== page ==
7.  Raises for minimum wage workers. From ballot initiatives and grassroots organizing to major legislative efforts, campaigns to raise the minimum wage gained momentum across the country. Voters, cities and statehouses passed minimum wage increases. The states included Alaska, Arkansas, Nebraska, New Jersey and South Dakota; cities included San Francisco, Chicago, Los Angeles, New York, Louisville and Portland,OR. And the calls for raises came from workers themselves: Black Friday saw the largest strikes ever against Walmart, with pickets and strikes at 1,600 stores in 49 states. And on December 5, fast-food workers went on strike in 190 cities. Congress might not be able to push through national legislation, but workers and local communities are not waiting!

8. Reform of immigration policy. In November, President Obama signed an executive order stopping five million people from being deported and allowing many to work legally. While it does not offer a pathway to citizenship, it does provide relief for millions of immigrants. And it was only possible because of the sophisticated organizing and sacrifices made by so many activists in the immigrant community.

9. Release of the torture report. For years, human rights advocates have been pushing for the release of the 6,000-page torture report compiled by the Senate Intelligence Committee–against vehement opposition from the CIA. The full report remains classified, and the 600-page executive summary was redacted by the CIA itself. The public deserves to see the entire report, but the fact that any of it was released is also a tribute to Senator Dianne Feinstein and her colleagues. It marks the beginning of our nation coming to grips with this sordid page of our history. The next chapter should include accountability–bringing to justice all those who authorized and participated in these shameful acts.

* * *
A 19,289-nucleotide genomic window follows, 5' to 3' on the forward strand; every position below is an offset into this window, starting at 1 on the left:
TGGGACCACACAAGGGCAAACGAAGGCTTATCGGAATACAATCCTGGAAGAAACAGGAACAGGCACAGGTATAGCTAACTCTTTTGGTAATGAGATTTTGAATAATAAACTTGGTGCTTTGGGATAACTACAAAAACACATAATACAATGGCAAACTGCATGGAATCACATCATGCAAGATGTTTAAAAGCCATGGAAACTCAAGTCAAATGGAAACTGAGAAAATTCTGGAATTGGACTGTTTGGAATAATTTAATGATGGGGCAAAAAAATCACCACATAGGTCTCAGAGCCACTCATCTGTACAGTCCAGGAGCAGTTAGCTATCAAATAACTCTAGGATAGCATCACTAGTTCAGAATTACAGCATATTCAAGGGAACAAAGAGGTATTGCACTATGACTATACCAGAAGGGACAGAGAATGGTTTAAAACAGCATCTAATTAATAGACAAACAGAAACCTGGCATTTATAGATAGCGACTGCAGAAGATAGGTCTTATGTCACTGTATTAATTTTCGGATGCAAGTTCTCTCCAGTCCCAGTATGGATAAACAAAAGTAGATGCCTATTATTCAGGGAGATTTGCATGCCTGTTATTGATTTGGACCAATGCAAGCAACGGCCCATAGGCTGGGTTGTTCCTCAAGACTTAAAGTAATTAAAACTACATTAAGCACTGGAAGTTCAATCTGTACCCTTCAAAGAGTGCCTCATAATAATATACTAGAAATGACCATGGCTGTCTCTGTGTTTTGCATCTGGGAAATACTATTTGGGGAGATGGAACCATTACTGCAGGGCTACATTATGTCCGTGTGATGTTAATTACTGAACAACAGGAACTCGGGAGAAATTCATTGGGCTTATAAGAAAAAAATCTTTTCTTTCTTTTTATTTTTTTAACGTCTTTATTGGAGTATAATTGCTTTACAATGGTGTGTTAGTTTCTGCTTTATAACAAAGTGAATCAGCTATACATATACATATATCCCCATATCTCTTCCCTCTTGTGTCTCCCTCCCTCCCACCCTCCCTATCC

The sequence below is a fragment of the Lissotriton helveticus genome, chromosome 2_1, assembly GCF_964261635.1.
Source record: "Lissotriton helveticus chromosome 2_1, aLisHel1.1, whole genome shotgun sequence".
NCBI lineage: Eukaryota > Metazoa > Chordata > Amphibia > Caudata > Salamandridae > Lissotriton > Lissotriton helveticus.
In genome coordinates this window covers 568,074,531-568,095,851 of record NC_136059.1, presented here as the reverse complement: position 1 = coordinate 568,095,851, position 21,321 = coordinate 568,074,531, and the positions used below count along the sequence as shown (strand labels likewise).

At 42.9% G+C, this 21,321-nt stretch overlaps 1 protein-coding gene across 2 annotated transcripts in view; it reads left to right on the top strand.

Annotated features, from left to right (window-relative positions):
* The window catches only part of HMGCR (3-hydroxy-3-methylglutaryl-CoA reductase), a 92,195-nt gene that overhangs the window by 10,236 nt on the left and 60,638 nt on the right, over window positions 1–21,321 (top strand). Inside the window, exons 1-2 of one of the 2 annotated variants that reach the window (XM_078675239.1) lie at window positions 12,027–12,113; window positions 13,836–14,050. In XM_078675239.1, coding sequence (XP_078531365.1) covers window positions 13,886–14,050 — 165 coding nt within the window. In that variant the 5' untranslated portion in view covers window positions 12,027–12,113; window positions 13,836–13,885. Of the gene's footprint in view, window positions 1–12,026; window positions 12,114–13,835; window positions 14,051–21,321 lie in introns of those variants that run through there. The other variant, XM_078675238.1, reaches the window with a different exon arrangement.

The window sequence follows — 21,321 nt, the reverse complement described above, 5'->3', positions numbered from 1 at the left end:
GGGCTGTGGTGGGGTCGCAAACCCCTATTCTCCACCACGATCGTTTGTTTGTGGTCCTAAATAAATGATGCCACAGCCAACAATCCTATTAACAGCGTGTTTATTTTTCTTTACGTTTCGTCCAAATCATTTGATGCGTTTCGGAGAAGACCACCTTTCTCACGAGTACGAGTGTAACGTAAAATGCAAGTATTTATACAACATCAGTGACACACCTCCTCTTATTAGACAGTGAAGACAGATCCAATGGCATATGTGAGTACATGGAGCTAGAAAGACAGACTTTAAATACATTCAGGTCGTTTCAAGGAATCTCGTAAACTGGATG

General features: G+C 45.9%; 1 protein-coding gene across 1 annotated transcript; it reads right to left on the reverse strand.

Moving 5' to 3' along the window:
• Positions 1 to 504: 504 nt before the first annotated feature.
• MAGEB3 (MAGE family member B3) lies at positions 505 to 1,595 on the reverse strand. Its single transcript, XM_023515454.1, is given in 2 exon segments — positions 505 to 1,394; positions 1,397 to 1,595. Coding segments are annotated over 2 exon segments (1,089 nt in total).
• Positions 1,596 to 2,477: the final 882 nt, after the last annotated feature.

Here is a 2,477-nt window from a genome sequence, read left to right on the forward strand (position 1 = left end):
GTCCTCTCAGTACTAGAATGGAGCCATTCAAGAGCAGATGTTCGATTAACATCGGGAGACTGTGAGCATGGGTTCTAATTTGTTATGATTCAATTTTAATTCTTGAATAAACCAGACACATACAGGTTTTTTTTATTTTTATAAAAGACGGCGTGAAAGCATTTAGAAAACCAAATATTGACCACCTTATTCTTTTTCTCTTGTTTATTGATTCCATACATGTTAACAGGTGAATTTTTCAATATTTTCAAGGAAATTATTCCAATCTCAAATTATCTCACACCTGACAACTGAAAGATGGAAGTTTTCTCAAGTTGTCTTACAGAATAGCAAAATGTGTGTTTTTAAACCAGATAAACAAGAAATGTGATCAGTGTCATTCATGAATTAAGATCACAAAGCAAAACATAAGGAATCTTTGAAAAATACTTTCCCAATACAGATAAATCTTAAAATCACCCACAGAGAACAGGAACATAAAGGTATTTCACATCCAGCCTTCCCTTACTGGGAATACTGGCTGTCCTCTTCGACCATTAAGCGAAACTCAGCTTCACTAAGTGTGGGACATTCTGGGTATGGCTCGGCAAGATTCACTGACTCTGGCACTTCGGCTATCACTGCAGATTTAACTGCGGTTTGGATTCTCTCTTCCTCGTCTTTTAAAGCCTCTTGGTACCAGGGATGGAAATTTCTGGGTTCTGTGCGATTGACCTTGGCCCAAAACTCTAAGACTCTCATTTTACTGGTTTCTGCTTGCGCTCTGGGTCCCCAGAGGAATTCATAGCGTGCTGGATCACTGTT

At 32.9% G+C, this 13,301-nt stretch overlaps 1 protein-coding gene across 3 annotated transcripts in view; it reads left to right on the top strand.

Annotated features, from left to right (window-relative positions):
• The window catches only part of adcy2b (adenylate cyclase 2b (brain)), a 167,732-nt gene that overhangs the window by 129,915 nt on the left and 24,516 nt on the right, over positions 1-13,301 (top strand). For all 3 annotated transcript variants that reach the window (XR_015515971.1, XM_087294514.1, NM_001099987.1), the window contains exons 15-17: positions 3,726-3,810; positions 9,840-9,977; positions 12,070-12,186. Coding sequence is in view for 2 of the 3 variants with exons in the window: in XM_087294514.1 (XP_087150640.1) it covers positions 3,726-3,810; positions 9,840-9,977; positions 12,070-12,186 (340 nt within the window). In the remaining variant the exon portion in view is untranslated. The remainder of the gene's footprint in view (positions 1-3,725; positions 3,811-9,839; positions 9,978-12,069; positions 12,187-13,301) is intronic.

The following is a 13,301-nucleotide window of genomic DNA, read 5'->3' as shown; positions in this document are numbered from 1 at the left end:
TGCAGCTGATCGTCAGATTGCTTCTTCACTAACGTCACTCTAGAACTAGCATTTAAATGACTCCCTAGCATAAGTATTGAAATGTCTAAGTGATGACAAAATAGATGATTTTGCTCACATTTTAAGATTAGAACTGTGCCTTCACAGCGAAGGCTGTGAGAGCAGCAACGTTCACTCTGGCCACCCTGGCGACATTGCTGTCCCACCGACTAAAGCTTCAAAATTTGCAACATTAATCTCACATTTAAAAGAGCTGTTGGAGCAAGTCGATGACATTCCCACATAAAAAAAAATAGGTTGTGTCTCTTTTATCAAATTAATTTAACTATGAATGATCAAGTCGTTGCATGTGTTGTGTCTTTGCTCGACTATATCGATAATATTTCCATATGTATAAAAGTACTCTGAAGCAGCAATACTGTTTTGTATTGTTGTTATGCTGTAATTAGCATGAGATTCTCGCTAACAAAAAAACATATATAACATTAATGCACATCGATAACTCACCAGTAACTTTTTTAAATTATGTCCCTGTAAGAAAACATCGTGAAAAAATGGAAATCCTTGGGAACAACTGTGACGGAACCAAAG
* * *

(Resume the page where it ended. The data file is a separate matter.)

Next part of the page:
10. Palestine solidarity becomes mainstream. 2014 was horrific for Palestinians, with the Israeli war against the Gaza killing nearly 2,200, mostly civilians. But the invasion spawned unprecedented international solidarity with Palestine and huge steps forward for the Boycott, Divestment and Sanctions (BDS) movement. BDS won the support of Christian congregations including the Presbyterian Church USA and academic groups like the American Studies Association. Activists shut down ports in California to stop the unloading of Israeli ships; they forced SodaStream to close its settlement-based factory, and the online shopping site GILT dropped AHAVA cosmetics, made in an illegal Israeli settlement in Palestine. In Europe, the movement has been hugely successful with country after country voting to recognize Palestine as a state and the European court ruling to remove Hamas from its list of terrorist organizations. Keep an eye out in 2015 for CODEPINK’s new campaign, No Open House on Stolen Land, targeting RE/MAX real estate company for selling illegal Israeli settlement homes.

The 2014 low electoral turnout and the Democratic defeat revealed how not enthused the public is about national politics. But it also revealed the popularity of progressive ballot measures. And the campaign pushing Senators Elizabeth Warren and Bernie Sanders to run for President is putting populist economic issues into the national limelight and already influencing the positions of likely presidential contender Hillary Clinton. With this framework and the new energy infused into social justice and environmental activism, the progressive movement is poised to make significant gains in 2015.

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12 Native Americans, Among Hundreds of Others, Who are Making a Difference